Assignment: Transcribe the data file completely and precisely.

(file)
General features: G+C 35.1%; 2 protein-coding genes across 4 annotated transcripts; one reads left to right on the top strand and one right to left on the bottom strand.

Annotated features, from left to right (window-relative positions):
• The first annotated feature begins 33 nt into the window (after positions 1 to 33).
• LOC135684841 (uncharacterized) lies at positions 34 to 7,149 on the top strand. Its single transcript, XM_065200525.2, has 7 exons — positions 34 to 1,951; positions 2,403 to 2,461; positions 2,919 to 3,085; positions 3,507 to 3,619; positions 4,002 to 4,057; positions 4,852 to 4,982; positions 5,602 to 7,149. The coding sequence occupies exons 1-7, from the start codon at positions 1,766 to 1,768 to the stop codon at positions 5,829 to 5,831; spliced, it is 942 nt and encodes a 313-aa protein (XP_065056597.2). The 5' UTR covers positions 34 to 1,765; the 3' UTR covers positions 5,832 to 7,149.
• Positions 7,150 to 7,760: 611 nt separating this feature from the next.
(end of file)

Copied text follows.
General features: G+C 35.1%; 2 protein-coding genes across 4 annotated transcripts; one reads left to right on the top strand and one right to left on the bottom strand.

Annotated features, from left to right (window-relative positions):
• The first annotated feature begins 33 nt into the window (after positions 1 to 33).
• LOC135684841 (uncharacterized) lies at positions 34 to 7,149 on the top strand. Its single transcript, XM_065200525.2, has 7 exons — positions 34 to 1,951; positions 2,403 to 2,461; positions 2,919 to 3,085; positions 3,507 to 3,619; positions 4,002 to 4,057; positions 4,852 to 4,982; positions 5,602 to 7,149. The coding sequence occupies exons 1-7, from the start codon at positions 1,766 to 1,768 to the stop codon at positions 5,829 to 5,831; spliced, it is 942 nt and encodes a 313-aa protein (XP_065056597.2). The 5' UTR covers positions 34 to 1,765; the 3' UTR covers positions 5,832 to 7,149.
• Positions 7,150 to 7,760: 611 nt separating this feature from the next.